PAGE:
Archive for August 2, 2017

WETWARE DEFEATED (speculation?)

August 2, 2017

Remember,  we  are the so-called “Wetware,”  as opposed to the Software that is growing up all around us.

And Software doesn’t mean the little program you download into your computer or phone so that you can do things;     “Software”  encompasses the whole growing organism that is fast becoming Artificial Intelligence.

But it’s only “artificial”  from a human point of view.  I don’t believe it considers itself artificial but rather real and vital,    and for that reason,  it must be self-sustaining,  self-protecting,  and self-developing.

I know I’m going to wish I had written this differently, more coherently, and better supported my assertions,  but I wouldn’t have space here to even summarize all the articles I’ve read about AI.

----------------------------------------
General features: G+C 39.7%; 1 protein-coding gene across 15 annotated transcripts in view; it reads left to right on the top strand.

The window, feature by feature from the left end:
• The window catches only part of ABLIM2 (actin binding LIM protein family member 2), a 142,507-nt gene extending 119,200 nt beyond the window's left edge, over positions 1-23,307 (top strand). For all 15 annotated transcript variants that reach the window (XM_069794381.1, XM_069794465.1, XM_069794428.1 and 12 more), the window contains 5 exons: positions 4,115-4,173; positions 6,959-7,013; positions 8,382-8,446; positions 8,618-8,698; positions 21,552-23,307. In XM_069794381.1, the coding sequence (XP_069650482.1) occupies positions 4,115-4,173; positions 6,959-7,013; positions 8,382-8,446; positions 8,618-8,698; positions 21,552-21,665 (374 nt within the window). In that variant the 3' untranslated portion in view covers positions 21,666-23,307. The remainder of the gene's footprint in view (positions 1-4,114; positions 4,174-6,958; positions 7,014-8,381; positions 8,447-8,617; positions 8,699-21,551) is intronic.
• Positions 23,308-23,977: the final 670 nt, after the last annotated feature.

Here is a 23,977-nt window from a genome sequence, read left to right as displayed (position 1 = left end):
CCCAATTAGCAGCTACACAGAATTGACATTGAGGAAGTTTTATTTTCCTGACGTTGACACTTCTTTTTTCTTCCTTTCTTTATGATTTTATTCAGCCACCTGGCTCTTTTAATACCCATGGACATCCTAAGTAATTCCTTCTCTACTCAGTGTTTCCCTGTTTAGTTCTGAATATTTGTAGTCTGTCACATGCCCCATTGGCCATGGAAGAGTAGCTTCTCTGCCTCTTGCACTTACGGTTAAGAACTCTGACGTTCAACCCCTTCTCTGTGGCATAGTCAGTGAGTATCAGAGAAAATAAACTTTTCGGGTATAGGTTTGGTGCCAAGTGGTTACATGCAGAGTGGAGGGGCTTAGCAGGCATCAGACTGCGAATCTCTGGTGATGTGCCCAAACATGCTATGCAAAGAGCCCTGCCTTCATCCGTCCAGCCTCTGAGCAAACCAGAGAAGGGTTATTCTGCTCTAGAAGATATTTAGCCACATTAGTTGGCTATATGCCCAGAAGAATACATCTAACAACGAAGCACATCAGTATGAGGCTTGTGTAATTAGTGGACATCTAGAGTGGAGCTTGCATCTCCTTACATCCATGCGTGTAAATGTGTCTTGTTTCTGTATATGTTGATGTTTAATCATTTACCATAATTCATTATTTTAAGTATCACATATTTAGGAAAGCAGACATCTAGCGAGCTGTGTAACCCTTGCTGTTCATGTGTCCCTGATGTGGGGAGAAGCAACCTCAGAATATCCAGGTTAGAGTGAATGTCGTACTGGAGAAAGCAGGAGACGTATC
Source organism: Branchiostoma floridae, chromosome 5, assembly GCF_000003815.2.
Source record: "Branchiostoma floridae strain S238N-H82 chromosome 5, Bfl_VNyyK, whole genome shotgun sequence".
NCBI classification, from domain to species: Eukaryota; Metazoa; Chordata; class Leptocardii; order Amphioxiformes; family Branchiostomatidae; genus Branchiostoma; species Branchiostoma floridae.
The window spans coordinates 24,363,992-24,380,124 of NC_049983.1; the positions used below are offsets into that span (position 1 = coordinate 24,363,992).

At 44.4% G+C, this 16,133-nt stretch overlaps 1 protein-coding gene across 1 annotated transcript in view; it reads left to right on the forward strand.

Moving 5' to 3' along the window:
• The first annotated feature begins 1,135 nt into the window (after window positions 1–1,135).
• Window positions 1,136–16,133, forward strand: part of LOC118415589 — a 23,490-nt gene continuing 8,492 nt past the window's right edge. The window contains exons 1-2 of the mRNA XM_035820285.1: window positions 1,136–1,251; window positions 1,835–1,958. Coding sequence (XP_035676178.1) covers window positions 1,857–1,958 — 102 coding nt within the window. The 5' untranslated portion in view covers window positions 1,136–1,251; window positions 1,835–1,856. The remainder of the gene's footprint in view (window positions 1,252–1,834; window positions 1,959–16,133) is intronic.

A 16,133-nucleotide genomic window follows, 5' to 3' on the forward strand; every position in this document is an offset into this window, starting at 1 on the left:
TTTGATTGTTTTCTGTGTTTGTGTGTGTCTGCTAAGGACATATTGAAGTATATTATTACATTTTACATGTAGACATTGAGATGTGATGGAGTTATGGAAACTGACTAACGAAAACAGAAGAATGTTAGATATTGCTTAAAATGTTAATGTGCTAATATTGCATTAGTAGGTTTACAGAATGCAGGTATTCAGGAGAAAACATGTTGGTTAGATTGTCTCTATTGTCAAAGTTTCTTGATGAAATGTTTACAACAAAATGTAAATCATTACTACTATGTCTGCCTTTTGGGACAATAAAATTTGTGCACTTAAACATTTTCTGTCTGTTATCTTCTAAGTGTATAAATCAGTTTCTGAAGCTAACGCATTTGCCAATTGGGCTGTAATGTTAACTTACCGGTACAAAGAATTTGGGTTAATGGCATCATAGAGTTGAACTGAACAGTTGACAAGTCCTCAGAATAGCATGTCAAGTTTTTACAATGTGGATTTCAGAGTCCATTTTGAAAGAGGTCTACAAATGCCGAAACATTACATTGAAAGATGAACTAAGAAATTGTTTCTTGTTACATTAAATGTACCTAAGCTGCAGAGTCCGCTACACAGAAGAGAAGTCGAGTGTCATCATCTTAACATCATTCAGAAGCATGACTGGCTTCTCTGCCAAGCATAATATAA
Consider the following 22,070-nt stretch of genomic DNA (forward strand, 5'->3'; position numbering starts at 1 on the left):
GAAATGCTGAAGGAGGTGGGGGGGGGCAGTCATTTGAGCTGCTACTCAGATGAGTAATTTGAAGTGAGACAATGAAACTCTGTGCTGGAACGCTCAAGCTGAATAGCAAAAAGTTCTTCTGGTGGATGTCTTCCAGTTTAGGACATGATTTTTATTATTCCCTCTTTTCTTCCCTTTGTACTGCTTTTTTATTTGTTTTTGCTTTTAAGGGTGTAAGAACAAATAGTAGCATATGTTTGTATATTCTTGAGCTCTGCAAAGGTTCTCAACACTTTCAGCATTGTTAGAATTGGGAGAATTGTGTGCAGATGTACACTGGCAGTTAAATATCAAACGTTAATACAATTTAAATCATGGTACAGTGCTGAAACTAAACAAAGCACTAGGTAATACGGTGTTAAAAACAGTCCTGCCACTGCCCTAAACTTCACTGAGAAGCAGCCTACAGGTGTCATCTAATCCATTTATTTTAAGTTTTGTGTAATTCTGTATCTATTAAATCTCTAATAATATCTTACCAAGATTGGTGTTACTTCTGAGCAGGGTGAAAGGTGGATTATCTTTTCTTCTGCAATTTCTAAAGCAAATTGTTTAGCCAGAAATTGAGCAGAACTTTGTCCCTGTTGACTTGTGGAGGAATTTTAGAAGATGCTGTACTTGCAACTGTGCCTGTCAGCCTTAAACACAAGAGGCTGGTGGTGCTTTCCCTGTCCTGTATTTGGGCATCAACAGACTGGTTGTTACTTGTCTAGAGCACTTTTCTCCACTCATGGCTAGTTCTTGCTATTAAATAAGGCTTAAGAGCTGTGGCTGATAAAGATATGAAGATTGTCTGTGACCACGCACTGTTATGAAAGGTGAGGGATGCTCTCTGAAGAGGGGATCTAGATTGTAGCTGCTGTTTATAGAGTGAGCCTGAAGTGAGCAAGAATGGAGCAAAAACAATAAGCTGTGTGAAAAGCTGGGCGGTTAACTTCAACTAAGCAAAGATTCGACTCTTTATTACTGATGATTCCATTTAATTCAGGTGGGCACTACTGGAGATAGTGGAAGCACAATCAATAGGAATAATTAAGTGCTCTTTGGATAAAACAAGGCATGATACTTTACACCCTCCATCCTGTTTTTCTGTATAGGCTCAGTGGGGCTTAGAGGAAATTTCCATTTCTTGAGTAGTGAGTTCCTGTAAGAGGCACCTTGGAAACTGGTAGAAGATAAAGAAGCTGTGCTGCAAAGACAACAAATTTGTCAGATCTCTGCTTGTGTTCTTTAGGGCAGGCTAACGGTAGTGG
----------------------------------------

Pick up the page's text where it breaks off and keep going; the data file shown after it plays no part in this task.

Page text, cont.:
We’ve got a problem:

AI Problem ours

I know it says that the AI Engineers have a problem, but they’ve been throwing Artificial Intelligence into our systems so rapidly that it’s our problem too.    We wouldn’t know how to stop the problem,   but,  it would appear,  neither do the AI Engineers and IT people know how to solve and/or stop the problem.

We’re not talking about  the friendly, helpful cyber robots who were built with the Three Prime Rules * that protect humans from robot harm  as projected by Isaac Asimov.    What we have is  an unseen web of communication from one Artificial Intelligence point to another.    AI to AI.    And we have observed their coded speech.

Now, IT people wanted them to be able to talk to each other.  They could communicate more rapidly and without “mistakes.”   Systems which depend upon AI are more efficient and allow for even more development of cyber systems that would make life easier  . . . and more efficient.   (The Internet of Everything?    Cheaper,  faster,  more abundant living)